where \(\beta =1/k_{\mathrm{B}}T\), \(Z_{N}\) and \(V_{N}(r^{N})\) are the configuration integral and the total potential energy, respectively, given by
$$\begin{aligned} Z_{N}=\int \exp (-\beta V_{N}(r^{N})){\mathrm{d}}{\mathbf{r}}_{1}\ldots {\mathrm{d}}{\mathbf{r}}_{N} \end{aligned}$$
(3)
$$\begin{aligned} V_{N}(r^{N})=\sum \limits_{1\le i\langle j\le N}v(r_{ij}) \end{aligned}$$
(4)
where \(v(r_{ij})\) is the binary interaction between the ith and jth ions. By substituting (4) in (2), we find
$$\begin{aligned} g(r_{1},r_{2})=V^{2}\frac{\int \exp \left( -\beta \sum \nolimits_{1\le i< j\le N}v(r_{ij})\right) {\mathrm{d}}{\mathbf{r}}_{3}\ldots {\mathrm{d}}{\mathbf{r}}_{N}}{Z_{N}} \end{aligned}$$
(5)
When we extract away the first term \(v(r_{12})\) from the sum present at the exponential, because it is not concerned by the integration, we find
$$\begin{aligned} g(r_{1},r_{2})= & {} \frac{V^{2}}{Z_{N}}\exp (-\beta v(r_{12}))\int \exp \left( -\beta \sum \limits_{_{i\ge 1,j\ge 3(i\langle j)}}v(r_{ij})\right) {\mathrm{d}} {\mathbf{r}}_{3}\ldots {\mathrm{d}}{\mathbf{r}}_{N} \end{aligned}$$
(6)
$$\begin{aligned}= & {} \frac{V^{2}}{Z_{N}}\exp (-\beta v(r_{12}))\int \prod \limits_{_{i\ge 1,j\ge 3(i\langle j)}}\exp (-\beta v(r_{ij})){\mathrm{d}}{\mathbf{r}}_{3}\ldots {\mathrm{d}}{\mathbf{r}}_{N} \end{aligned}$$
(7)
then, the pair correlation function becomes
$$\begin{aligned} g(r_{1},r_{2})=\frac{V^{2}}{Z_{N}}\exp (-\beta v(r_{12}))\int \prod \limits_{_{i\ge 1,j\ge 3(i< j)}}(1+f_{ij}){\mathrm{d}}{\mathbf{r}}_{3}\ldots {\mathrm{d}}{\mathbf{r}}_{N} \end{aligned}$$
(8)
where
$$\begin{aligned} f_{ij}=\exp (-\beta v(r_{ij}))-1. \end{aligned}$$
(9)
As we have the product expansion
$$\begin{aligned} \prod_{ij}(1+f_{ij})= & {} 1+\sum \limits_{i<j} f_{ij}+\sum \limits_{i< j,k< l}f_{ij}f_{kl}+\cdots \end{aligned}$$
(10)
$$\begin{aligned}\approx & {} 1+\sum \limits_{i\prec j}f_{ij}+\sum \limits_{i< j,k< l}f_{ij}f_{kl} \end{aligned}$$
(11)
we can develop the pair correlation as the following
$$\begin{aligned} g(r_{1},r_{2})= & {} \frac{V^{2}}{Z_{N}}\exp (-\beta v(r_{12})) \\ &\times \int \left( 1+\sum \limits_{i\ge 1,j\ge 3(i<j)}f_{ij}+\sum \limits_{i\ge 1,j\ge 3(i<j),k\ge 1,l\ge 4(k<l)}f_{ij}f_{kl}\right) {\mathrm{d}}{\mathbf{r}}_{3}\ldots {\mathrm{d}}{\mathbf{r}}_{N} \end{aligned}$$
(12)
The integrals in Eq. (12) can be formally written as
$$\begin{aligned} \int {\mathrm{d}}{\mathbf{r}}_{3}\ldots {\mathrm{d}}{\mathbf{r}}_{N}=V^{N-2} \end{aligned}$$
(13)
$$\begin{aligned} \int \sum \limits_{i\ge 1,j\ge 3(i<j)}f_{ij}{\mathrm{d}}{\mathbf{r}}_{3}\ldots {\mathrm{d}}{\mathbf{r}}_{N}=V^{N-2}\left( \rho \frac{N}{2}\beta_{1}\right) \end{aligned}$$
(14)
$$\begin{aligned} \int \sum \limits_{i\ge 1,j\ge 3(i<j),k\ge 1,l\ge 4(k<l)}f_{ij}f_{kl}{\mathrm{d}} {\mathbf{r}}_{3}\ldots {\mathrm{d}}{\mathbf{r}}_{N}=V^{N-2}\left( \frac{N^{2}}{8}\rho^{2}\beta_{1}^{2}+\rho b(r_{1},r_{2})\right) \end{aligned}$$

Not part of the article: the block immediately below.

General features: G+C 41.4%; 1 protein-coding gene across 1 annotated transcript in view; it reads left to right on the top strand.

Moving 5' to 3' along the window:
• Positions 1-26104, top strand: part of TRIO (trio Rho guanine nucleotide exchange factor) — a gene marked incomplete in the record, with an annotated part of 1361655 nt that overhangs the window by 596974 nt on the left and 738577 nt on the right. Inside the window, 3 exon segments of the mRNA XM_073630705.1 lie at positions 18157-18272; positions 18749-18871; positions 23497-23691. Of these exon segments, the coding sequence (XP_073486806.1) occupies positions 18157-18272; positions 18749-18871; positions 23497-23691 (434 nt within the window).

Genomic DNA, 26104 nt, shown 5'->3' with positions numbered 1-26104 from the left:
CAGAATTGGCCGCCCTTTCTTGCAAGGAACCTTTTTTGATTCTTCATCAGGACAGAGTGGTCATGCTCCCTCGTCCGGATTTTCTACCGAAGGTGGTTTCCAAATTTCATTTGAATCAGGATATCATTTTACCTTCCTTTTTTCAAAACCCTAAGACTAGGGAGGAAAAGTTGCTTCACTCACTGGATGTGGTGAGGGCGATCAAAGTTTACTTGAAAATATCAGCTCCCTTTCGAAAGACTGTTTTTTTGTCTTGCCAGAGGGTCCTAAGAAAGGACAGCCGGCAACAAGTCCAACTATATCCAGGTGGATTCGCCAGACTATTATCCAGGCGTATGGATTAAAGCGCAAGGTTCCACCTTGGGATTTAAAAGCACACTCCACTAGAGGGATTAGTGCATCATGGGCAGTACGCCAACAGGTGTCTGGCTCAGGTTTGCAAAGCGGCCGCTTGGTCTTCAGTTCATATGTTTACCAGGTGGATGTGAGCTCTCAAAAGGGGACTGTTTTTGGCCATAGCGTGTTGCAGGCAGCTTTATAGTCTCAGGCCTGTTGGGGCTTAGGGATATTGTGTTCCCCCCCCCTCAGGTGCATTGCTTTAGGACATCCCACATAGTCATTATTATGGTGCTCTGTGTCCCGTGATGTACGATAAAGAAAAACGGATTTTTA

(15)
where \(\rho\) is the ion density and
$$\begin{aligned} \beta_{1}=\int (\exp (-\beta v(r))-1){\mathrm{d}}{\mathbf{r}}=\int f(r){\mathrm{d}}{\mathbf{r}} \end{aligned}$$
(16)
$$\begin{aligned} b(r_{1},r_{2})=\int f_{13}f_{23}{\mathrm{d}}{\mathbf{r}}_{3}=\frac{1}{(2\pi )^{3}r_{12}}\int k{\mathrm{d}}\mathbf{k }\vert f(k)\vert^{2}\sin (kr_{12}) \end{aligned}$$
(17)
where f(k) is the Fourier transform of f(r)
$$\begin{aligned} f(k)=\int f(r)\exp (i\mathbf{k }.{\mathbf{r}}){\mathrm{d}}{\mathbf{r}} \end{aligned}$$
(18)
When we replace formula (13)–(15) in Eq. (12), we obtain \(g(r_{1},r_{2})\) by the following result
$$\begin{aligned} g(r_{1},r_{2})=\frac{\exp (-\beta v(r_{12}))V^{N}}{Z_{N}}\left( 1+\rho b(r_{1},r_{2})+\frac{N}{2}\rho \beta_{1}+\frac{N^{2}}{8}\rho^{2}\beta_{1}^{2}\right) \end{aligned}$$
(19)
Using the condition of the weakness coupling (\(1\gg \frac{\rho \beta_{1}}{2}\)), we estimate in the same manner the partition function \(Z_{N}\) which appears in (19):
$$\begin{aligned} Z_{N}=V^{N}\left( 1+\rho \beta_{1}\frac{N}{2}+\frac{N^{2}}{8}\beta_{1}^{2}\rho^{2}\right) =V^{N}\left( 1+\frac{\rho \beta_{1}}{2}\right)^{N}\simeq V^{N} \end{aligned}$$
(20)
When we drop the last two terms in (19), we can write the pair correlation function \(g(r_{1},r_{2})\) as
$$\begin{aligned} g(r_{1},r_{2})=\exp (-\beta v(r_{12}))(1+\rho b(r_{1},r_{2})) \end{aligned}$$
(21)
If the interparticle interaction is spherically symmetric and if the system is treated as an isotropic fluid, then \(g(r_{1},r_{2})\) depends only on the distance \(r_{12}=\vert {\mathbf{r}}_{1}-{\mathbf{r}}_{2}\vert\) between ions 1 and 2. We adopt the notation \(g(r)=g(r_{12})\) and define the radial distribution function g(r) as
$$\begin{aligned} g(r)=\exp (-\beta v(r))(1+\rho b(r)) \end{aligned}$$
(22)
The last formula gives a correction to the commonly known formula \(g(r)=\exp (-\beta v(r))\) (Boltzmann factor formula), usually used by many authors for representing an acceptable approximation of the radial distribution function.
Fig. 1

Pair correlation function g(r) calculated by our model for different coupling parameters \(\varGamma =0.1, 0.5, 1.\) and different effect quantum parameters \(r_{i}/\lambda_{\mathrm{T}}\) and for two interaction potentials (Debye and Deutsch)

Three correlation functions

In the canonical ensemble in which particles interact by a pair potential v(r), the triplet correlation function is defined as [1]